One stand-out example of cinematography in 'The Shape of Water' is a sex scene that takes place in a room full of water.
Maybe his last film didn’t win Best Picture, but he’s still the youngest person ever to win Best Director! And why shouldn’t he be? After all, he went to Harvard.
Neuroaesthetics, an innovative but controversial new area of neuroscience research, has the potential to help us understand the ways our brain responds to art. But some remain skeptical of how much science can really tell us about aesthetic experiences. The Crimson surveys the state of the field on campus and beyond.
It can be hard for a show to recover from a major twist, and it’s hard to think of a more earth-shattering twist than the one that “The Good Place” revealed in its Season One finale.
There’s a reason film editing is often called “the invisible art”: The goal of most editors is to create a seamless finished product, with no trace of their tampering. In reality, their fingerprints are all over the final film, and they are often among the most important figures in the entire process.
By establishing a world with bizarre characters and twisted logic, Lanthimos is able to mine the drawn-out, if inevitable, build-up to a dramatic conclusion for an equal measure of laughs and chills.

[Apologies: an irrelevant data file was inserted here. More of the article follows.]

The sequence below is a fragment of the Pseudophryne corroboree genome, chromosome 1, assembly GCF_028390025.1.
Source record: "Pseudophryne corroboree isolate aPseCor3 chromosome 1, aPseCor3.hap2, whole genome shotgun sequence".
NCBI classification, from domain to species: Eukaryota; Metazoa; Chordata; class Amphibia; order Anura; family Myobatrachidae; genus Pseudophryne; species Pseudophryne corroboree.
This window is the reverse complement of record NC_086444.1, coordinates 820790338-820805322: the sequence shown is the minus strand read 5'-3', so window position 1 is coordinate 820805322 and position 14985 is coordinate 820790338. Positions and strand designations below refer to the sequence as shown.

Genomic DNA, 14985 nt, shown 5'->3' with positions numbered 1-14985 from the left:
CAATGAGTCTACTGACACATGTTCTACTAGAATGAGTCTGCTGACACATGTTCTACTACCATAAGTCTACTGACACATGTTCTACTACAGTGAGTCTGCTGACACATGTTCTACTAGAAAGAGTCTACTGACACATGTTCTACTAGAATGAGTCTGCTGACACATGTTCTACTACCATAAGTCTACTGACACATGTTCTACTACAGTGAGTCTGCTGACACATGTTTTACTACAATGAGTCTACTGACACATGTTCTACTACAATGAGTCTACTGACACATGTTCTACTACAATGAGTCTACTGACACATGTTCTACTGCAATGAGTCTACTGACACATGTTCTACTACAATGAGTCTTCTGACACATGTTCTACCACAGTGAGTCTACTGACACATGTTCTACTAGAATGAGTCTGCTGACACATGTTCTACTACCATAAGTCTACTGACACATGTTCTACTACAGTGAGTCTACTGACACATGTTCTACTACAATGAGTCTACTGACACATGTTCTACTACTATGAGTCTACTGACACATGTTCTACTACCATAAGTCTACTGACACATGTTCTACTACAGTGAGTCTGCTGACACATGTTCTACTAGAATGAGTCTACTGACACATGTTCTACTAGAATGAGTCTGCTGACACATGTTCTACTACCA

Denis manages to create a world far more similar to reality than most romantic comedies, one full of genuine awkwardness and mishaps and no dramatic conclusion.
Aryan can fly. No one knows how, or why, but not only can the lead character of Kornél Mundruczó’s “Jupiter’s Moon” rise above the ground, he is practically invulnerable.
Much of what could be boring in “120 Battements par Minute (120 Beats per Minute),” written, edited, and directed by Robin Campillo, is not.
Bong Joon-ho’s latest feature follows the titular, genetically modified pig and her human caretaker Mija (Seo Hyun Ahn) through the world of corporate greed and animal–rights activism.
Not only is it clear that the brilliant and playful mind that has made Varda into the living legend of cinema that she is remains undimmed, but she has found for us a new guard, ready to step into the light.
There is very little one can do to be fully prepared for his or her first Cannes.
One of the key lines of the film, uttered by Zhenya’s new lover, states simply, “Lovelessness: one cannot live in that state.” By the conclusion, this state takes on the meaning of state as government.
Although clichéd, the story finds room for genuine warmth and sweetness, and is worth a watch for any family.
Ruth, the protagonist, is being guided in her rampage by her unborn daughter. The mastermind behind her killing spree is a surprisingly articulate fetus.